E. Lawsuit for Refund by the Plan
In February 2002 (before the AAB issued its March 8, 2002 clarification order), the Plan filed a verified complaint in the San Francisco Superior Court against the City and the AAB. Although it initially challenged the AAB's conclusion that the 1986 separate account transaction was a change in ownership, ultimately, the Plan narrowed the relief sought to a full refund of the fraud penalties imposed, or in the alternative, to a partial refund of the fraud penalties imposed on the garage site based on the clarification order. The Plan's lawsuit was consolidated with a petition for writ of administrative mandamus filed by the Assessor against the AAB and the City seeking to set aside the March 8, 2002 clarification order on the ground that the AAB lacked jurisdiction to modify the substance of its August 2001 decision. (Code Civ. Proc., § 1094.5.)
The trial court upheld the AAB's tax fraud ruling in its entirety, determining, among other issues, that the Plan had standing to bring its refund action and that the AAB had jurisdiction to issue its clarification order, which had eliminated the fraud penalty assessments for tax years 1986 through 1992 for the garage parcel of the subject property. The superior court entered judgment of $2,053,510 plus interest in favor of the Plan, apparently reflecting the amount of the refund on the garage parcel pursuant to the March 8, 2002 clarification order. The court entered judgment against the Plan on its claim for a refund of the other fraud penalties paid.
Both parties appealed. In a published decision filed August 15, 2005, this court concluded that the Plan lacked standing to pursue a refund of taxes and fraud penalties because section 5140 allows a refund action only by the “person who paid the tax ․” and the Plan had not proven that it paid the taxes and penalties for which a refund was sought. (See IBM Personal Pension Plan v. City and County of San Francisco (2005) 131 Cal.App.4th 1291, 1294, 32 Cal.Rptr.3d 656 (IBM Personal Pension Plan ).) “[T]he administrative record shows that Chase, not the Plan, paid the tax and penalties․ In early 1995, IBM authorized Chase to wire approximately $18.4 million from a particular ‘IBM Transfer Account’ to the Bank of America for payment of the additional property taxes and penalties assessed on the subject property. The record does not reveal whether the ‘IBM Transfer Account’ contained funds belonging to the Plan or IBM.” (Id. at p. 1303, 32 Cal.Rptr.3d 656.) The decision reversed that portion of the judgment awarding the Plan a partial refund in the amount of $2,053,510 and affirmed the judgment in favor of the City on the Plan's claim for refund of additional fraud penalties. (Id. at p. 1306, 32 Cal.Rptr.3d 656.)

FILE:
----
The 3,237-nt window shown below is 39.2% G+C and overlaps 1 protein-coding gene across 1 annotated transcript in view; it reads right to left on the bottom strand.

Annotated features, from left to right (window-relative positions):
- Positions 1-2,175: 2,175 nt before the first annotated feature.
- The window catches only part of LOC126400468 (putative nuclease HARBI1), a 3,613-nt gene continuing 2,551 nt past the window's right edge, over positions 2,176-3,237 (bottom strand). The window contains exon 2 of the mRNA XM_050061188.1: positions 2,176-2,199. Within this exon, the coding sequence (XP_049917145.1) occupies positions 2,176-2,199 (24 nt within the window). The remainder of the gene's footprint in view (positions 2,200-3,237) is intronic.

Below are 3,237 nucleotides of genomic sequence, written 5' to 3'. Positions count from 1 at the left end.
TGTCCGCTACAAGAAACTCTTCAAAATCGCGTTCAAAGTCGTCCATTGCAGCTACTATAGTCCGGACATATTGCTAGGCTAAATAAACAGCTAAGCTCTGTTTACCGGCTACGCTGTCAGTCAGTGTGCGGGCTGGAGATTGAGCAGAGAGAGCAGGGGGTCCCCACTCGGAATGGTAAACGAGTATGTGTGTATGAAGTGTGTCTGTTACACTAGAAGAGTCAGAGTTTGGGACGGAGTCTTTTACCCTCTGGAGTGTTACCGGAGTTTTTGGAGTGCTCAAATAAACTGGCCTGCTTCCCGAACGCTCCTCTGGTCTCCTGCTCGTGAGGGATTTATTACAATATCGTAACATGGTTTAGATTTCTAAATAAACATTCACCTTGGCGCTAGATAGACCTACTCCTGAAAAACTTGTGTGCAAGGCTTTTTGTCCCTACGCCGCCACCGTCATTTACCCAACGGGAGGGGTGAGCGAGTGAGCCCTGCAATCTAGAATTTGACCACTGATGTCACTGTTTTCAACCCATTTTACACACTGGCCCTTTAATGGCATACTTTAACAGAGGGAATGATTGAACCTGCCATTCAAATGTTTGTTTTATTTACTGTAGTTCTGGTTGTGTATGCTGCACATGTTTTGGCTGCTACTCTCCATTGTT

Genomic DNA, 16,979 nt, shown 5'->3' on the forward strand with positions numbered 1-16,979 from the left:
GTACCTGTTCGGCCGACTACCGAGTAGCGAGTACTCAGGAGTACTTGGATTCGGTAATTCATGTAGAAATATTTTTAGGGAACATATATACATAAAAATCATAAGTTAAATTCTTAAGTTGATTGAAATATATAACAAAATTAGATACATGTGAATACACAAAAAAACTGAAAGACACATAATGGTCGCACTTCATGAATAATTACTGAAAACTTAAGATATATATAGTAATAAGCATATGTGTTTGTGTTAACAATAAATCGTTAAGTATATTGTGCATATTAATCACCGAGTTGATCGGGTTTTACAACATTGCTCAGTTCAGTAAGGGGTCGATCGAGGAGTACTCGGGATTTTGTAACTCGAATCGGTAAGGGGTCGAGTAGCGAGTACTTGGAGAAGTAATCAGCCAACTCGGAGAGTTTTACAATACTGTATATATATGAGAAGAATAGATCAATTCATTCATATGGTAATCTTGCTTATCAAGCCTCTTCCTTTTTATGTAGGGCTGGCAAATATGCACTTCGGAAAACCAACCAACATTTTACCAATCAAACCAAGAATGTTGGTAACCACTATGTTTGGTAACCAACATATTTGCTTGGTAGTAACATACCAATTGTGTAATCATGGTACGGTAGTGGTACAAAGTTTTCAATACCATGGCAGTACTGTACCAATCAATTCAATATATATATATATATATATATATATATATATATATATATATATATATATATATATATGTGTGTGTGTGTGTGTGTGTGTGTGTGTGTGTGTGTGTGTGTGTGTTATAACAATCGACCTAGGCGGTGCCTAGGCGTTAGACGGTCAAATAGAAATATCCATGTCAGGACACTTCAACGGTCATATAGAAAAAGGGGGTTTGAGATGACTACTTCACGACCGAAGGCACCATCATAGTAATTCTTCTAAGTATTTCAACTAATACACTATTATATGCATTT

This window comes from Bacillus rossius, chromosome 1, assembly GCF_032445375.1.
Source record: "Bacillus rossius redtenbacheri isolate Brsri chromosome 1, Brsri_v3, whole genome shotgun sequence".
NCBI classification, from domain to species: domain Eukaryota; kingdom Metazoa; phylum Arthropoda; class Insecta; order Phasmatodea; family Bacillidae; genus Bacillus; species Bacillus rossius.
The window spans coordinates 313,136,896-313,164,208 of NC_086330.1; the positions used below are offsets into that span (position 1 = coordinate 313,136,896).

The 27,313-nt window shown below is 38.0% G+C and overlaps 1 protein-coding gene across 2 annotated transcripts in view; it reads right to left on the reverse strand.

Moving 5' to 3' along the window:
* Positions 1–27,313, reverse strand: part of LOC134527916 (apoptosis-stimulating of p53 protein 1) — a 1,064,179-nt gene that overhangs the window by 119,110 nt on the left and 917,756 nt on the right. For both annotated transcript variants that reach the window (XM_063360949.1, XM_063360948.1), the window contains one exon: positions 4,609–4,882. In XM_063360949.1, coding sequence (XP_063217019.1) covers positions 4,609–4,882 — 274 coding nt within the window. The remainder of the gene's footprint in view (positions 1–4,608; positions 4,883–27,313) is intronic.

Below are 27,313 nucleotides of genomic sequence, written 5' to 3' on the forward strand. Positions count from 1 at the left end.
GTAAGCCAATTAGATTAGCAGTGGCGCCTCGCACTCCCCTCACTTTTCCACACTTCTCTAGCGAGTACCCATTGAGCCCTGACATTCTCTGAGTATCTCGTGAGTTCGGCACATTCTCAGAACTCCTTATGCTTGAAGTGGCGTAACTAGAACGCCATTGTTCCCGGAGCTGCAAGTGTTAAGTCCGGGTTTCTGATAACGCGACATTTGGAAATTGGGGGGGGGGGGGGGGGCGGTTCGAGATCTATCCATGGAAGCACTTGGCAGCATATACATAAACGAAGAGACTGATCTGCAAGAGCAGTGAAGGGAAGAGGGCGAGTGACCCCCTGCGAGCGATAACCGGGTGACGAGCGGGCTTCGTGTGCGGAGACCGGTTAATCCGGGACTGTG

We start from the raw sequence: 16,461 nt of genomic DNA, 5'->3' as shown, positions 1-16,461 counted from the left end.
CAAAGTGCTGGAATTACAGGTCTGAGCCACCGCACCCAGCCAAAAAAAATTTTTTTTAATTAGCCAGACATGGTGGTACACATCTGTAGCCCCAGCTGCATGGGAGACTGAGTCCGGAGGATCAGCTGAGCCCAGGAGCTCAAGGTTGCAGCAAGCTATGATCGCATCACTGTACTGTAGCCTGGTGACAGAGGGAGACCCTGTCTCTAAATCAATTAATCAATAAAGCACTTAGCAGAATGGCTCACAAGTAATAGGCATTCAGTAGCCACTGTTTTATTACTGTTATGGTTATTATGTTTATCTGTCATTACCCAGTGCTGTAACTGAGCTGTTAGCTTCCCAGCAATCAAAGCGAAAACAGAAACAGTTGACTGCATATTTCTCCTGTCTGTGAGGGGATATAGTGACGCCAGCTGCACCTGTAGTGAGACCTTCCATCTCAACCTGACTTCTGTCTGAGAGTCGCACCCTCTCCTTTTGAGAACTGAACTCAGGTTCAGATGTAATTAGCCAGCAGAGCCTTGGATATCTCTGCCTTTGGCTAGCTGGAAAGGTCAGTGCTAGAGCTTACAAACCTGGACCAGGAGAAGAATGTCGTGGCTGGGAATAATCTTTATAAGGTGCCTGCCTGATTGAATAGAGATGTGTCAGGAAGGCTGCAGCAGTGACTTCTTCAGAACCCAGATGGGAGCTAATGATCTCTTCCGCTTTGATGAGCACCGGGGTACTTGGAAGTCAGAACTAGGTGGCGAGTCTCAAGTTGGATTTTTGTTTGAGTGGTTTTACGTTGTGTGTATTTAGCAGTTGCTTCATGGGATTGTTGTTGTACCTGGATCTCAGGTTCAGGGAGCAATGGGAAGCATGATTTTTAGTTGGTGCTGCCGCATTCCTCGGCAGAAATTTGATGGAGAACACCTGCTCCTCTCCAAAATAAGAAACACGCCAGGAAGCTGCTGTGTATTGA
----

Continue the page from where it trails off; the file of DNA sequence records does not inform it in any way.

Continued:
F. The Instant Lawsuit by Chase
Following this court's decision reversing the $2,053,510 judgment in favor of the Plan, Chase filed a claim for a refund with the San Francisco Board of Supervisors on October 28, 2005, to which no response was ever received. On December 23, 2005, Chase filed the current civil action against the City and the AAB, asserting its entitlement to two distinct sums of money: (1) the fraud penalties that were imposed by the assessor in November 1994 and paid by Chase in 1995; and (2) the $2,053,510 refund of taxes and penalties on the garage parcel, based on the AAB's March 8, 2002 clarification order. The complaint included causes of action for a refund of taxes based on penalty assessments, a refund of taxes based on the AAB's clarification order of March 8, 2002, administrative mandamus requiring the City to refund the tax penalties found owing under the March 8 clarification order, administrative mandamus requiring the AAB to hold new hearings and a constructive trust imposed on the City for the amount due under the clarification order.